I had watched the Hallmark TV film Front of the Class sometime back while searching for films on YouTube. That was the time when Netflix India and Amazon Prime subscriptions were not a reality. As the joke goes, fans of the American television drama Grey’s Anatomy have had their share of googling for medical terms. Tourette syndrome was something that made me curious and I read as much as there was to be found on the internet. The film like most of these ‘TV films’ was forgotten until the trailer of Hichki was released.
Hichki is an official adaptation of the book Front of the Class: How Tourette Syndrome Made Me the Teacher I Never Had written by Brad Cohen and Lisa Wysocky (which inspired the Hallmark TV film too). However, Siddharth P. Malhotra along with the team Ankur Chaudhry, Amar Hadap and Ganesh Pandit have added elements and subplots to suit an Indian narrative.
Hichki Review: The plot
Hichki follows a safe formula of Bollywood underdog movies. Naina Mathur (Rani Mukerji) has an M. Sc and a couple of B. Ed degrees and yet she has had to look for teaching positions. The search has taken over 5 years and 18 schools having rejected her. Tourette syndrome is said to develop in childhood and like Brad, Naina has had to deal with it since she was in junior school, resulting in her having had to change at least 12 schools. In one moment, in one dialog, the fact that we have a long way to go before we can have an inclusive society (the world over), is summed up.
When Naina finally gets a job, it is not because of her merit or inclusivity, it is because a bunch of misfits (14 boys and girls) from the nearby slum have been inducted into the school under the Right to Education Act. Recently, Hindi Medium had spoken about RTE too.
So it is left to Naina to ‘reform’ these misfits and make sure they sail through the final exams, that they earn a ‘prefect badge’ etc. We’ve all had our shares of good teachers, the ones that change our lives and help us make important decisions. In cinema too we’ve had such teachers- Thackeray in ‘To Sir, With Love’, John Keating in ‘Dead Poets Society’, Nikumbh in ‘Taare Zameen Par’. However, in Hichki, Naina Mathur is as much a misfit as her 14 students are to ‘society’.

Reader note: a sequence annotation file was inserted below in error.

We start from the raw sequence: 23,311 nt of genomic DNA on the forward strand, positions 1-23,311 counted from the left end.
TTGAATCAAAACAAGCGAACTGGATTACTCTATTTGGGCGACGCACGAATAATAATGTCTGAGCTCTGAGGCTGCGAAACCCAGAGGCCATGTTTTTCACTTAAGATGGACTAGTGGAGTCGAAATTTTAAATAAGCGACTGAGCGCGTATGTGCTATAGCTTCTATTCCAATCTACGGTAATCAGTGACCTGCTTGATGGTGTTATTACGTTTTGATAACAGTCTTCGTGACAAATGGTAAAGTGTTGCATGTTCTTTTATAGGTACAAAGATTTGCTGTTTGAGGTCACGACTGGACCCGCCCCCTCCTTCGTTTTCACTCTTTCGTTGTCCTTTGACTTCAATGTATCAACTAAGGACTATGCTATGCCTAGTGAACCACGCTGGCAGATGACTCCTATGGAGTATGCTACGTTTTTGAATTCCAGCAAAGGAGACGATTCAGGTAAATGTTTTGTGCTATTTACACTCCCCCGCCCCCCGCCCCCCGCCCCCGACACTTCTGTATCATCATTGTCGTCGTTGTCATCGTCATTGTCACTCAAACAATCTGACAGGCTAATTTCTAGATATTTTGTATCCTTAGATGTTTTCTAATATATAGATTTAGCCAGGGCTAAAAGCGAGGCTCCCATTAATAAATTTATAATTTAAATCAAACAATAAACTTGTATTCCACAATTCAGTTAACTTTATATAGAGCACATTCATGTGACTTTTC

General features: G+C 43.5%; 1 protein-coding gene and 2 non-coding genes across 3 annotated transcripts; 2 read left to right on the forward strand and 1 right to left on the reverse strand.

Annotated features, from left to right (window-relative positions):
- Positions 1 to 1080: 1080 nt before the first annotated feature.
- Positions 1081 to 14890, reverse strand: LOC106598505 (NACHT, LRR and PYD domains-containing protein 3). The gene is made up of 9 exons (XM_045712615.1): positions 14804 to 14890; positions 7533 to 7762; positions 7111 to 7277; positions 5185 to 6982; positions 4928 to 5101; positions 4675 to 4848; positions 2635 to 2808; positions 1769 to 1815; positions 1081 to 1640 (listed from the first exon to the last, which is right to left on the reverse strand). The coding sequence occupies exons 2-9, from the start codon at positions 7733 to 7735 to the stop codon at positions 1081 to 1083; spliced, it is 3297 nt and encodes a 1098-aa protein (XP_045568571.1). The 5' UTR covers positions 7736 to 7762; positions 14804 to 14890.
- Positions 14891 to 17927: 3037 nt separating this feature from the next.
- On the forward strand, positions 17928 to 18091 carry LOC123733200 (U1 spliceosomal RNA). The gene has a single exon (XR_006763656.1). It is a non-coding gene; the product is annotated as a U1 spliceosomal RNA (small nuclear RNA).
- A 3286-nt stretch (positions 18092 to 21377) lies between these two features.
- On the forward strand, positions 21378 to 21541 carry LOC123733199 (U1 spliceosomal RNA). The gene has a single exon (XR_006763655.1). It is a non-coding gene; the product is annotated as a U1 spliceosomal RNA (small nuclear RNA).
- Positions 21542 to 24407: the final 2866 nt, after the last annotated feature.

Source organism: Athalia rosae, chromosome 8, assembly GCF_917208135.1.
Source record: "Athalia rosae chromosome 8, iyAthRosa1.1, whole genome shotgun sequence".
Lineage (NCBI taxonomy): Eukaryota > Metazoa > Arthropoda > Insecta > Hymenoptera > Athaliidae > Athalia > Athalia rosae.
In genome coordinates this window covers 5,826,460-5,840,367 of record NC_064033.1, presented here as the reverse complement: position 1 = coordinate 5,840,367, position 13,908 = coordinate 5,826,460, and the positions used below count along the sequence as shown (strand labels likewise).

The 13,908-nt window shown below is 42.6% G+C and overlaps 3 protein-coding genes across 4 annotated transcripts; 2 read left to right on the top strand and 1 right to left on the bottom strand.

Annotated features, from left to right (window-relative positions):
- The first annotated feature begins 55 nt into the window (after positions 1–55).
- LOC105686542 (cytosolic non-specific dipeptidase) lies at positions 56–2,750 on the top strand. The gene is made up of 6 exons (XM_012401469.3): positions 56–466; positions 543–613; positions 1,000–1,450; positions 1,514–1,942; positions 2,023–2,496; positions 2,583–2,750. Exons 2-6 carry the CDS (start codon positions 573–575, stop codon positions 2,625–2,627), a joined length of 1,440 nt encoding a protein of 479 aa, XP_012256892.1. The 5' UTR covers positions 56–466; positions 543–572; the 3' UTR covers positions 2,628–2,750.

The 14 students are not accepted in the elitist school, symbolized by Mr. Wadia. Wadia is not just a teacher, but a symbol of our class-conscious society that doesn’t see the help’s child and the child from the middle-class home studying together. Neeraj Kabi is given a set of clichéd dialogs when there was an opportunity to well layer his character.
The students are rowdy almost by default, making posters with their teacher’s phone number, placing bets, breaking the teacher’s chair, playing constant pranks. There is no backstory, maybe because Naina’s struggle, her estranged parents etc. could already be a handful for the audience. The instance where Naina visits the slum was another missed opportunity, and one wonders why the story wasn’t more layered.
Hichki review: The performances
In spite of the oft-seen narrative, Hichki manages to make you emotional, and it is all because of Rani Mukherjee’s performance. An artist of her stature doesn’t make you feel that this is a film after a long hiatus.
Hichki review: the verdict
Hichki might not be a film steeped in cinematic brilliance, but Rani Mukherjee’s struggle with her speech deficit and her need to become a teacher is a good weekend watch. A definite one if one is a Rani Mukherjee fan.
Rating – 2.5/ 5